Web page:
You can even practice doing “Shadow Dances”, where you’ll learn the arm placements and body movements of partner work while using objects or walls as an imaginary partner.
When you’ve got the basics down, you'll be more confident about moving on to partner dancing.
Sometimes in class, the teacher can decide to change things up and have everyone do some freestyle Salsa. Don’t panic!
It might be natural to shy away in class, but it’s the teacher’s way of wanting everyone to stop overthinking the steps, let go, and have friendly partner experiences.
Class should be a safe space to learn and make friends so put your best hip forward and don’t be scared to do some social mingling.
As you get ready for your class, remind yourself that even if you mess up during your first partner experience, you’re all just there to learn – not be the best, most perfect person in the room.
Ladies, it is not required to wear heels while Salsa dancing.
You can totally ditch the heels at first and wear your comfy tennis shoes.
Then, as you begin to feel more practiced, feel free to pop on a low pair of heels.
You’re also not expected to dress like you’re on Dancing with the Stars during your class!
Even if your instructor prefers to dress up, you’re welcome to wear whatever makes you feel the most comfortable – leggings, breezy shorts, joggers, easygoing tops… it all works as long as you can see your body in the mirror.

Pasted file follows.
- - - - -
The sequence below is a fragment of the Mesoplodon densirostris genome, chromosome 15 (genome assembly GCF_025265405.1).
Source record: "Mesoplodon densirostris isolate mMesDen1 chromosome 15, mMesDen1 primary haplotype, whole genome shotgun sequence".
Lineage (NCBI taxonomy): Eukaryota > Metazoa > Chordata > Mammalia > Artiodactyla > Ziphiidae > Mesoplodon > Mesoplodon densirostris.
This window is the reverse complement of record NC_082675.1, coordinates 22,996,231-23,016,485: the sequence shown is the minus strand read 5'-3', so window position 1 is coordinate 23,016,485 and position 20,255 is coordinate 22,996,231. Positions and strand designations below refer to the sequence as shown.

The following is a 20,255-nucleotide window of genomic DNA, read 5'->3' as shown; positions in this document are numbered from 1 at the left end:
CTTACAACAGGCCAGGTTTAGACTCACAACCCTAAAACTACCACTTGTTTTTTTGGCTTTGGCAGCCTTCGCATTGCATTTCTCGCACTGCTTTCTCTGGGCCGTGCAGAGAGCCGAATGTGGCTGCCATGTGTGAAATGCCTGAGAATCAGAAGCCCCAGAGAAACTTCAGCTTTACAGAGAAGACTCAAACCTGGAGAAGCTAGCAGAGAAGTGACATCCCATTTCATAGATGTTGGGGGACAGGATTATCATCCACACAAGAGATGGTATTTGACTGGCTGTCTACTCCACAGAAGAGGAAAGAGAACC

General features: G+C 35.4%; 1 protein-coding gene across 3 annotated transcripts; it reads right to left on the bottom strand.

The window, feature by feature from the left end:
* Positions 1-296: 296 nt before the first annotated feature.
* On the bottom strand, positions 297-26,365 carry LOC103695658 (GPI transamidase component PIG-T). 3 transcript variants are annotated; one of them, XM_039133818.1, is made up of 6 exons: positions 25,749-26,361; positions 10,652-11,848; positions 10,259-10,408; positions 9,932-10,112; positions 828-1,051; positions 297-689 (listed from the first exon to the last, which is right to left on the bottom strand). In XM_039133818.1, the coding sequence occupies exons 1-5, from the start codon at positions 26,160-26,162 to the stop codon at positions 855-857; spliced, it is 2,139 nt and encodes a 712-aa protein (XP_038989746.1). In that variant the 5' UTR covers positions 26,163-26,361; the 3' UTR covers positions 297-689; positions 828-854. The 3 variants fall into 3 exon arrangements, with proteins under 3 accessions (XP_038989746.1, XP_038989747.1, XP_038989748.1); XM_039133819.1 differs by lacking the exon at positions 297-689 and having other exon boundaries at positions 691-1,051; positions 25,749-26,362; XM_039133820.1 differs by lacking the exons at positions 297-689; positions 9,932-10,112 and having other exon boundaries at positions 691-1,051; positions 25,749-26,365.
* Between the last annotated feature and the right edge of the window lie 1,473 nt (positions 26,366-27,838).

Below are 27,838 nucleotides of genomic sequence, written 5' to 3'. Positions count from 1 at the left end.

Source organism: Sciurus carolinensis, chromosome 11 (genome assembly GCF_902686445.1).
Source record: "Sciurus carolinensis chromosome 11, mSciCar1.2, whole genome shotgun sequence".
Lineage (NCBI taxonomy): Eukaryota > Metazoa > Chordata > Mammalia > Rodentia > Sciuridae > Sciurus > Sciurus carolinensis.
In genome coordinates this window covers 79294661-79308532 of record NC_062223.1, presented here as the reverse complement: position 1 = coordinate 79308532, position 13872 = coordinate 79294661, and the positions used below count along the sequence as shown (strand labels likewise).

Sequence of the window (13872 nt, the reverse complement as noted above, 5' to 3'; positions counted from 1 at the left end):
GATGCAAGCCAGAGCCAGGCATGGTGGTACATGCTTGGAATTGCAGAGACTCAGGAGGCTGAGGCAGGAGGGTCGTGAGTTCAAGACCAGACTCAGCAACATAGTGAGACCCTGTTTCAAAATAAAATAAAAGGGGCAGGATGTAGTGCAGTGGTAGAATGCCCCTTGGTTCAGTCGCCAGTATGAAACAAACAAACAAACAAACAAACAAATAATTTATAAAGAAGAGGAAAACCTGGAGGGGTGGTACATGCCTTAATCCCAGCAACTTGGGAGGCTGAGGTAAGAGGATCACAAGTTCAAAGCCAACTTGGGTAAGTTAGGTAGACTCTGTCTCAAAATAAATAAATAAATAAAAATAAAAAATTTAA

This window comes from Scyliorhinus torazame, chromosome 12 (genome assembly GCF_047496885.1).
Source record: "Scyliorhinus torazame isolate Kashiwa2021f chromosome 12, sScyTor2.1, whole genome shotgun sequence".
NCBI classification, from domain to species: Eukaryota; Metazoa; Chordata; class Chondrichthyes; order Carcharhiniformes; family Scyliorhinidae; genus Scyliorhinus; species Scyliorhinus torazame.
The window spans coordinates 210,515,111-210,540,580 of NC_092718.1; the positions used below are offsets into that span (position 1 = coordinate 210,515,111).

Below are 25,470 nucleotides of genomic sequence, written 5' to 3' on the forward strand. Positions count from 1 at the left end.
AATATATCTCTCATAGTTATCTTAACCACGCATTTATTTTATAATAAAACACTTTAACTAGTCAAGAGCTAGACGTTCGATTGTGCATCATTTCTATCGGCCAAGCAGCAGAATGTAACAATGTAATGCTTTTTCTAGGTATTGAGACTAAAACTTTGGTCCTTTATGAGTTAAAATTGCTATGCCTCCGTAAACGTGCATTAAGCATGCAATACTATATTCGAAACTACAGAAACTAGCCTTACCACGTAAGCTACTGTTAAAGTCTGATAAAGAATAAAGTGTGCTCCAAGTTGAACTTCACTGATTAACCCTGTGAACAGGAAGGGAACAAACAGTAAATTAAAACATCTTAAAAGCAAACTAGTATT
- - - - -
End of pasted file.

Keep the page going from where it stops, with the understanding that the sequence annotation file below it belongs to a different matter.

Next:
But when you go out for a social event, if you feel confident enough, go all out with your outfit, your hair, your makeup and have fun!
It’s true. Comparison is the thief of JOY. When you are just starting out, it’s easy to compare yourself to other dancers, whether you’ve seen them on social media, on the dance floor, or in a Salsa class.
Being inspired by your fellow Salsa dancers is a good thing, just make sure you don’t talk yourself down through constant comparison.
Instead, try to take a more realistic approach and give yourself time to learn.
Your journey. Your practice pace.
If you are about to start off on your first partnering class, expect that you're going to get sweaty and be quite close to someone.
To avoid any awkward moments or self-consciousness, wear clean clothes, bring a mint, and have a towel ready to wipe any sweat if needed.
Don’t forget to bring any products you’ll need to freshen up after class too – you don’t want to miss out on any post-class outings because you feel too gross/sweaty after dancing.
After all, grabbing a drink or chatting after class with the other students can be a fantastic way to meet new people and connect with your classmates.
Sometimes, we are super excited to try new things but don’t follow through because our fears get in the way.
If you really want to learn Salsa, but don’t feel ready to go to a class or club, you can get started with an online program on STEEZY studio.
Online classes are a great way for you to learn at your own pace, build up your confidence in the comfort of your home, and get access to top-tier Salsa dance teachers that might not be available in your city.
Then, when you’re finally ready to dance Salsa IRL, you’ve already boosted your skills and self-confidence
See you in class!